- XIMEA, at the moment, does not provide USB 3.1 Gen 2 industrial cameras, but we will update our partners through website, newsletter, direct email or personally as soon as the situation will change.
- USB4 - USB-IF has taken the royalty-free specification provided by Intel and is working on next version.
This would mean Thunderbolt 3 which would bring the bandwidth of USB to 40Gb/s.
- USB 3.2 - GEN 1, GEN 2 & GEN 2×2 nomenclature:
USB 3.2. again, doubles the speeds of the previous generation, bringing the maximum theoretical limit of 20Gbps (2.5GB/sec) and keeping the now more familiar Type-C socket.
USB 3.0, which became USB 3.1 Gen 1 is now USB 3.2 Gen 1.
USB 3.1 Gen 2 now becomes USB 3.2 Gen 2.
USB 3.2 Gen 2×2 is the latest iteration of the protocol because it’s two USB 3.1 Gen 2
- USB 3.0 Promoter Group on July 2017 announces USB 3.2 Update:
new USB 3.2 hosts and devices can now be designed as multi-lane solutions, allowing for up to two lanes of 5 Gbps or two lanes of 10 Gbps operation.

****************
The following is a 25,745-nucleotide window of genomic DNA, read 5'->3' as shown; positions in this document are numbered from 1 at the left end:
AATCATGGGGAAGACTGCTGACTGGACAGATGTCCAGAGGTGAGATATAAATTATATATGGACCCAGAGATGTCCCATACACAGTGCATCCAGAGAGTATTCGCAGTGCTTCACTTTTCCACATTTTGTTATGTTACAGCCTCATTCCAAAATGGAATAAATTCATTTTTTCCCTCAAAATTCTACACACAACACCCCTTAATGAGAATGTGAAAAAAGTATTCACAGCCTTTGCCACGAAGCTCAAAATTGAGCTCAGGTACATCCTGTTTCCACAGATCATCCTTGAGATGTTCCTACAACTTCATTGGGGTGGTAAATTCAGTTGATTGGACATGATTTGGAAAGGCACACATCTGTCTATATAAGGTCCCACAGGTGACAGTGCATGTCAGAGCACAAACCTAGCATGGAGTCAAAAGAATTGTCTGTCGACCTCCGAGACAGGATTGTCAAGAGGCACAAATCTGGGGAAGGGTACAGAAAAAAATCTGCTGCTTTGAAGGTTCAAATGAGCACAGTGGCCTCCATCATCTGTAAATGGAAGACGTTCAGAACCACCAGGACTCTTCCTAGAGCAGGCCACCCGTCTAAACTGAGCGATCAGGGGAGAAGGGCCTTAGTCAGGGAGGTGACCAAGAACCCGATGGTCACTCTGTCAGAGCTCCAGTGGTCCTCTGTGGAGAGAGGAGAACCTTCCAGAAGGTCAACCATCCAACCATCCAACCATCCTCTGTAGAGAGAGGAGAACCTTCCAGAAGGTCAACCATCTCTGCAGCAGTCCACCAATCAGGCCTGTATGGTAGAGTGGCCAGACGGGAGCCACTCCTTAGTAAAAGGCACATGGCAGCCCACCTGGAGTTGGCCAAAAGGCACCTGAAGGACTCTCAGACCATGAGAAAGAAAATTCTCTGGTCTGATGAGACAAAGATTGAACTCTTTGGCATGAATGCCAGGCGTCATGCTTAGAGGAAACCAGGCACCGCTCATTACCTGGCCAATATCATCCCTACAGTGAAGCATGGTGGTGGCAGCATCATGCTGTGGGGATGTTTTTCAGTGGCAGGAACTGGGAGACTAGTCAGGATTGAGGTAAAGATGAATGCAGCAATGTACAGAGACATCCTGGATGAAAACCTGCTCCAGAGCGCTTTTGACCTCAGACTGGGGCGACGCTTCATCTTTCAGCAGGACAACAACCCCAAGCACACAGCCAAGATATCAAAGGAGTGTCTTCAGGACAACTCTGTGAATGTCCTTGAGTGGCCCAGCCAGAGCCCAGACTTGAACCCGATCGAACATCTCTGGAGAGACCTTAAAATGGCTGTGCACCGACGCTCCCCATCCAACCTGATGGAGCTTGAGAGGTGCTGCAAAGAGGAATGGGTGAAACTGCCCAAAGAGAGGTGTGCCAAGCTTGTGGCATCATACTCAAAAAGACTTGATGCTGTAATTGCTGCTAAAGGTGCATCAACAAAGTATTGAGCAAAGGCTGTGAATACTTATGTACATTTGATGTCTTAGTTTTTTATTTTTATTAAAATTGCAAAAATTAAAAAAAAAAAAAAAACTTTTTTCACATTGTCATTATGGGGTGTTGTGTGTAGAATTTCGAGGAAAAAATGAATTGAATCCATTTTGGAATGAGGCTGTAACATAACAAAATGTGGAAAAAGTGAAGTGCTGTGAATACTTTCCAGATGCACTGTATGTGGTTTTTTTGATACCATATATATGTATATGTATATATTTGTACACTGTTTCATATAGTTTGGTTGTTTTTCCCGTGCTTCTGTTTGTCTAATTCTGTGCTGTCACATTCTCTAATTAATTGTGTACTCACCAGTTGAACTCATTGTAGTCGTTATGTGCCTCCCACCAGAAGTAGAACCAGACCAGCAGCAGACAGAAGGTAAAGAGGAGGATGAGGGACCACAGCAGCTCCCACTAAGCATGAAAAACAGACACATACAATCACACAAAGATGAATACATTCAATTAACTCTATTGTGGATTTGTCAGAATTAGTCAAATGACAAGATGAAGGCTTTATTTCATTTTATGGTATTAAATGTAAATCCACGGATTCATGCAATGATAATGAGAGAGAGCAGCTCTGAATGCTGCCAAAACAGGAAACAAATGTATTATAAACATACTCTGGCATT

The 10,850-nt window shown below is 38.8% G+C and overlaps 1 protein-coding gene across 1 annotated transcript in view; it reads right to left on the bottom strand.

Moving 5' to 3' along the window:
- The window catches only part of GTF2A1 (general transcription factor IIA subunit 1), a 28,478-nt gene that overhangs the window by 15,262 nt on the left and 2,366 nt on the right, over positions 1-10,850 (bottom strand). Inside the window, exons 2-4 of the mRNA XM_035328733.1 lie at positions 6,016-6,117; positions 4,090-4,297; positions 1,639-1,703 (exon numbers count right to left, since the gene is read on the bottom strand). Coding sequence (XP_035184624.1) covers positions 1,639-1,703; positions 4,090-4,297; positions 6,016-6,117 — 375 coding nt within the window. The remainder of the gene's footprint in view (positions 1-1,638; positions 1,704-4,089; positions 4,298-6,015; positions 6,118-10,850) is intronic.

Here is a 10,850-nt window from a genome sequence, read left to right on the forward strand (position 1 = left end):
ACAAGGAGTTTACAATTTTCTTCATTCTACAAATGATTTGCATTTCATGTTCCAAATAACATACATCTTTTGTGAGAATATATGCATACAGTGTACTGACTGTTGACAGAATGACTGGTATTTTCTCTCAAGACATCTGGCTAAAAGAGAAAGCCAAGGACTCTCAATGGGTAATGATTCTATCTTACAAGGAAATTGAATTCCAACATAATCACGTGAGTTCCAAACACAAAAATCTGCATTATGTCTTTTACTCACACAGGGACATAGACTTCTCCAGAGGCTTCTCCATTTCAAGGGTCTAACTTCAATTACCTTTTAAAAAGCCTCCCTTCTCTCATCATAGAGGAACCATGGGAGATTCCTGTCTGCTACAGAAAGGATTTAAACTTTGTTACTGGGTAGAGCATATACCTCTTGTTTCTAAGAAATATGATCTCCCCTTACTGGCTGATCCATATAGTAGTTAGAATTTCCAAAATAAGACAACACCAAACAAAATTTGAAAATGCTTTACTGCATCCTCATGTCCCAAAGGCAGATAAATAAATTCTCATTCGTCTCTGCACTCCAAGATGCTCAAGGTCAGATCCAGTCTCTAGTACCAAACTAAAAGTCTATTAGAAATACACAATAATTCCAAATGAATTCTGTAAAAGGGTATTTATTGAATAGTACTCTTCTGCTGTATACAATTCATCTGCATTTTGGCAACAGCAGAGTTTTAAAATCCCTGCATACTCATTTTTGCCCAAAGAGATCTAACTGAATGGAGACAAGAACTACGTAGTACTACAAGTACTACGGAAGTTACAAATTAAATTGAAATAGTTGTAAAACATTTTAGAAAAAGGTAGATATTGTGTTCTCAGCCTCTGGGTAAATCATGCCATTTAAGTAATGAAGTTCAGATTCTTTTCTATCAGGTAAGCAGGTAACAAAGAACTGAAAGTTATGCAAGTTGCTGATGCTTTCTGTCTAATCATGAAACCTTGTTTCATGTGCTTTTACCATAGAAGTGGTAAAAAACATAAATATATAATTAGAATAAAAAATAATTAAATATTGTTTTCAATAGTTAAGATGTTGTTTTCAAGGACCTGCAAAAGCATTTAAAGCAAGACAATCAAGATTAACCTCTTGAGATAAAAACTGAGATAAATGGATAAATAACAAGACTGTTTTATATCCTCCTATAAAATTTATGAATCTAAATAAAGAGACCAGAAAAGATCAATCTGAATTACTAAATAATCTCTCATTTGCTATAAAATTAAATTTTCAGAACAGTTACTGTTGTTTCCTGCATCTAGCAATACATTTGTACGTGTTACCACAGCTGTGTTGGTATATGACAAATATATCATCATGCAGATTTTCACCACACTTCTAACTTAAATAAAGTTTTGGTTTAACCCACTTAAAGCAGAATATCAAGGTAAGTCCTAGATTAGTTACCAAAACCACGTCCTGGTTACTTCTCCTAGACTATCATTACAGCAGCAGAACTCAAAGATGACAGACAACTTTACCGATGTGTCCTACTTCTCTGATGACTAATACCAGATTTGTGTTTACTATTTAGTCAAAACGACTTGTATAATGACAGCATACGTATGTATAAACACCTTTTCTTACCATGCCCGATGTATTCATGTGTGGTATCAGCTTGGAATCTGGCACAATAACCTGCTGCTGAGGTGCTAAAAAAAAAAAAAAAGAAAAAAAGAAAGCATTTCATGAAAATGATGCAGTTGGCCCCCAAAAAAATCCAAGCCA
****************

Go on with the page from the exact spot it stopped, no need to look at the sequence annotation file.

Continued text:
- NI (National Instruments) announces industry's first solution with Thunderbolt™ 3
- USB 3.1 Gen 2 will add an optional 10 Gbit/s transfer rate.
- Gen 2 throughput is approximately 2.5 times higher than USB 3.0 due to more effective new data encoding scheme - actual rate of 1 Gigabyte per second.
- For now, USB 3.1 Gen 2 cables have the maximum length of 1 meter.
- USB-IF certified USB 3.1 Gen 2 devices will use a new SuperSpeed USB 10 Gbps logo which you can see below.
- USB 3.1 1.0 specification was published July 2013.